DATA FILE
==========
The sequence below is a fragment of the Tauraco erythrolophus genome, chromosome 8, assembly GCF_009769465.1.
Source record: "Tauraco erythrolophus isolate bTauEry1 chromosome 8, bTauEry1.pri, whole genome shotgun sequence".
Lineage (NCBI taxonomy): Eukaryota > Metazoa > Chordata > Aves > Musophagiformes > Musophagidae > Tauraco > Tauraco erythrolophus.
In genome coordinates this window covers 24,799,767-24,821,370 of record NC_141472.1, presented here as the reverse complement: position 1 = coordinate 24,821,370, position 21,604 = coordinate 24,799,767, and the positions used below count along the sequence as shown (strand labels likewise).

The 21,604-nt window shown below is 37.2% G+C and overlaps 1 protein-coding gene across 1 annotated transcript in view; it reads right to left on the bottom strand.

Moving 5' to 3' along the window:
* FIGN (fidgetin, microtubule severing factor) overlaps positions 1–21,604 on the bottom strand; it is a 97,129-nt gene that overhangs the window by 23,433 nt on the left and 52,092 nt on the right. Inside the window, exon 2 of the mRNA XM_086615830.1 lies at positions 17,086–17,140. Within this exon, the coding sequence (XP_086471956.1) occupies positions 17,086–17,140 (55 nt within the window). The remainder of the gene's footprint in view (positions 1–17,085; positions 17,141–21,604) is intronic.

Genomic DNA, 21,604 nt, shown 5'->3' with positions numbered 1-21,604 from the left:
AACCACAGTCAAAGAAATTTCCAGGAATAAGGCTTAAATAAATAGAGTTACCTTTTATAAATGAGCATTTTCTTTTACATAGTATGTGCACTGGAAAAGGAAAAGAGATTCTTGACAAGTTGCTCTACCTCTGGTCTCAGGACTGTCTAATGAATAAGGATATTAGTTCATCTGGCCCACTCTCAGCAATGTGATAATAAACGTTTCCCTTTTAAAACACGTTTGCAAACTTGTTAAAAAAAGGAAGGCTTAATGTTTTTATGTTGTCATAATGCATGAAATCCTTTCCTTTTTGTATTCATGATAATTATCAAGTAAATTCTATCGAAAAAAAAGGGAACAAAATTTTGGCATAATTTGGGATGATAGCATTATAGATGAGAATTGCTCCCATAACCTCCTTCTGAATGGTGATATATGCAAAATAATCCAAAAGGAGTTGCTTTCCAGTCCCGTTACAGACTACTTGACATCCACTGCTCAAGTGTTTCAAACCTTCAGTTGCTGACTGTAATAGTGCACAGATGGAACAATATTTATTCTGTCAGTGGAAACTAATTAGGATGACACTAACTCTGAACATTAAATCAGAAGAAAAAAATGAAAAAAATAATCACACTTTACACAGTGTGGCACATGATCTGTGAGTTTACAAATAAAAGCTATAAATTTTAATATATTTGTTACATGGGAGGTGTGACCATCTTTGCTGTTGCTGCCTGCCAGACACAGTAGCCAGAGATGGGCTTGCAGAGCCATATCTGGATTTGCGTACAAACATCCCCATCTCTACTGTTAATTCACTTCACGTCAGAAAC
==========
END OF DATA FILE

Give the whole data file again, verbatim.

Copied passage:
The sequence below is a fragment of the Tauraco erythrolophus genome, chromosome 8, assembly GCF_009769465.1.
Source record: "Tauraco erythrolophus isolate bTauEry1 chromosome 8, bTauEry1.pri, whole genome shotgun sequence".
Lineage (NCBI taxonomy): Eukaryota > Metazoa > Chordata > Aves > Musophagiformes > Musophagidae > Tauraco > Tauraco erythrolophus.
In genome coordinates this window covers 24,799,767-24,821,370 of record NC_141472.1, presented here as the reverse complement: position 1 = coordinate 24,821,370, position 21,604 = coordinate 24,799,767, and the positions used below count along the sequence as shown (strand labels likewise).

The 21,604-nt window shown below is 37.2% G+C and overlaps 1 protein-coding gene across 1 annotated transcript in view; it reads right to left on the bottom strand.

Moving 5' to 3' along the window:
* FIGN (fidgetin, microtubule severing factor) overlaps positions 1–21,604 on the bottom strand; it is a 97,129-nt gene that overhangs the window by 23,433 nt on the left and 52,092 nt on the right. Inside the window, exon 2 of the mRNA XM_086615830.1 lies at positions 17,086–17,140. Within this exon, the coding sequence (XP_086471956.1) occupies positions 17,086–17,140 (55 nt within the window). The remainder of the gene's footprint in view (positions 1–17,085; positions 17,141–21,604) is intronic.

Genomic DNA, 21,604 nt, shown 5'->3' with positions numbered 1-21,604 from the left:
AACCACAGTCAAAGAAATTTCCAGGAATAAGGCTTAAATAAATAGAGTTACCTTTTATAAATGAGCATTTTCTTTTACATAGTATGTGCACTGGAAAAGGAAAAGAGATTCTTGACAAGTTGCTCTACCTCTGGTCTCAGGACTGTCTAATGAATAAGGATATTAGTTCATCTGGCCCACTCTCAGCAATGTGATAATAAACGTTTCCCTTTTAAAACACGTTTGCAAACTTGTTAAAAAAAGGAAGGCTTAATGTTTTTATGTTGTCATAATGCATGAAATCCTTTCCTTTTTGTATTCATGATAATTATCAAGTAAATTCTATCGAAAAAAAAGGGAACAAAATTTTGGCATAATTTGGGATGATAGCATTATAGATGAGAATTGCTCCCATAACCTCCTTCTGAATGGTGATATATGCAAAATAATCCAAAAGGAGTTGCTTTCCAGTCCCGTTACAGACTACTTGACATCCACTGCTCAAGTGTTTCAAACCTTCAGTTGCTGACTGTAATAGTGCACAGATGGAACAATATTTATTCTGTCAGTGGAAACTAATTAGGATGACACTAACTCTGAACATTAAATCAGAAGAAAAAAATGAAAAAAATAATCACACTTTACACAGTGTGGCACATGATCTGTGAGTTTACAAATAAAAGCTATAAATTTTAATATATTTGTTACATGGGAGGTGTGACCATCTTTGCTGTTGCTGCCTGCCAGACACAGTAGCCAGAGATGGGCTTGCAGAGCCATATCTGGATTTGCGTACAAACATCCCCATCTCTACTGTTAATTCACTTCACGTCAGAAAC